The COVID-19 pandemic created a year of unforeseen circumstances and changed virtually every aspect of our daily lives. The federal response to the COVID-19 pandemic came in the form of the Coronavirus Aid, Relief, and Economic Security Act, or the CARES Act, which was signed into law on March 27, 2020. While it placed a number of restrictions on the way mortgage servicers could proceed with the collection of delinquent mortgages, thankfully community associations were not affected by the CARES Act. As most associations are non-profit corporations, it was essential to proceed with collection action through the COVID-19 pandemic.
On a state level, the Ohio Supreme Court also issued a general Order on March 27, 2020. Retroactive to March 9, 2020, (the date which Governor DeWine declared a state of emergency in the State of Ohio) pleading deadlines were suspended until July 30, 2020, which forced all litigation in Ohio to a complete standstill. The Order did, however, allow local courts to override this directive. Any order issued by a lower court after March 9, 2020, and that addressed a specific deadline superseded the Supreme Court Order. This allowed the lower courts to proceed in specific cases through July 20, 2020.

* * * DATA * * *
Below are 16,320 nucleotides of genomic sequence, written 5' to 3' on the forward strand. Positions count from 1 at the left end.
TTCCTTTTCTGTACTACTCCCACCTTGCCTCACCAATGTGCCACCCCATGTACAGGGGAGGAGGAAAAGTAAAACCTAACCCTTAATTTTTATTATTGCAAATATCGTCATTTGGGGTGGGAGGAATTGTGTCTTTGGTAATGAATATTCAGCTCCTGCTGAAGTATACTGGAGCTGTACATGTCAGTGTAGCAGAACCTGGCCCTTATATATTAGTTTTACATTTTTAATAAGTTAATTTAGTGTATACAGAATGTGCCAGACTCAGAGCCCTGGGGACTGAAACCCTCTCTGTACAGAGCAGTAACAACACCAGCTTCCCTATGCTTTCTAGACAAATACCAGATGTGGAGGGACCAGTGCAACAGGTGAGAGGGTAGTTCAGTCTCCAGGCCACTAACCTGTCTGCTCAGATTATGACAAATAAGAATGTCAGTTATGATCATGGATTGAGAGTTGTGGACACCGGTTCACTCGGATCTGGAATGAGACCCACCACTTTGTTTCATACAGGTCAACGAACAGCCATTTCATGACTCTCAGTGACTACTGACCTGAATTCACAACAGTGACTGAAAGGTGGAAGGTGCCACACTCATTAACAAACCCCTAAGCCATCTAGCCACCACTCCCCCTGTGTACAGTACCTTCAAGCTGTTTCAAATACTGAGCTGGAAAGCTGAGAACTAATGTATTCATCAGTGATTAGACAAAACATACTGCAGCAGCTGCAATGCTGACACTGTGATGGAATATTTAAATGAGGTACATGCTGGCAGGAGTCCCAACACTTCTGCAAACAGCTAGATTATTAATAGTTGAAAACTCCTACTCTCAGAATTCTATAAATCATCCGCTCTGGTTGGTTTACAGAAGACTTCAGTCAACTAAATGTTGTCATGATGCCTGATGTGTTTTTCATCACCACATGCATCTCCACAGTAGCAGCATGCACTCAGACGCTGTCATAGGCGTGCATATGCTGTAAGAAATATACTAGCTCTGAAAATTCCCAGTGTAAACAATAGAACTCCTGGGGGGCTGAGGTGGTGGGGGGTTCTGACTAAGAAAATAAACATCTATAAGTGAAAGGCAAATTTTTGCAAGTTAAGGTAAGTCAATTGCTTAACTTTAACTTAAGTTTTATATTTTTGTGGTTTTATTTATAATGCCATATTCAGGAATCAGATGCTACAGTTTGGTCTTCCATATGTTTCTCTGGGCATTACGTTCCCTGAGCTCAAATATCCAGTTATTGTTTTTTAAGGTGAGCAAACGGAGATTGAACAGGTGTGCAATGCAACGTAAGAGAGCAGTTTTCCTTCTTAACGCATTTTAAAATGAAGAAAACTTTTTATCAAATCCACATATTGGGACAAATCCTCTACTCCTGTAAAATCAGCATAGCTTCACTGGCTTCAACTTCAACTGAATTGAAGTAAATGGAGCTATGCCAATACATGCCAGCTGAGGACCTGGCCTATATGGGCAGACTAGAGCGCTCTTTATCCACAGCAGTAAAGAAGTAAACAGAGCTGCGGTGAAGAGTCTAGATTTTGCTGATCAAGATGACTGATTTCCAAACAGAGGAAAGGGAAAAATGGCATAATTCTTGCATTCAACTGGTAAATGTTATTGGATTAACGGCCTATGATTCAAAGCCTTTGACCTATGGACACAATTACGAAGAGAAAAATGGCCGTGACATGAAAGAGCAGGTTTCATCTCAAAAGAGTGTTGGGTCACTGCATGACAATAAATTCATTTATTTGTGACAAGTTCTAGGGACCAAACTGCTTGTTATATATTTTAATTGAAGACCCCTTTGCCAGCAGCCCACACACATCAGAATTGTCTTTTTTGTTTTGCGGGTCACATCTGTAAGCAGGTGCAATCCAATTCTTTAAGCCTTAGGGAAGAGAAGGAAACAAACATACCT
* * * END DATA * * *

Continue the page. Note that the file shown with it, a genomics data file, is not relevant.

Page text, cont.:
Due to the federal restrictions and court administrative orders, a majority of pending foreclosure actions were placed on hold in March 2020, and the number of new foreclosure filings initiated by mortgage servicers plummeted. However, since community associations were not subject to the federal restrictions, most claims for delinquent assessments were able to proceed in some fashion.
Community association assessments are distinctly different from privately held mortgages, as they “run with the land” and continue to accrue as a debt on the property with each owner. Further, community associations are generally corporations that continued to provide essential services throughout the pandemic.
As governmental restrictions are beginning to lift through 2022, mortgage servicers are gaining back the ability to prosecute foreclosure actions. While this may remove some of the burden upon community associations to initiate their own cases, foreclosure continues to be the strongest, most aggressive tool an association has to purse the collection of delinquent assessments.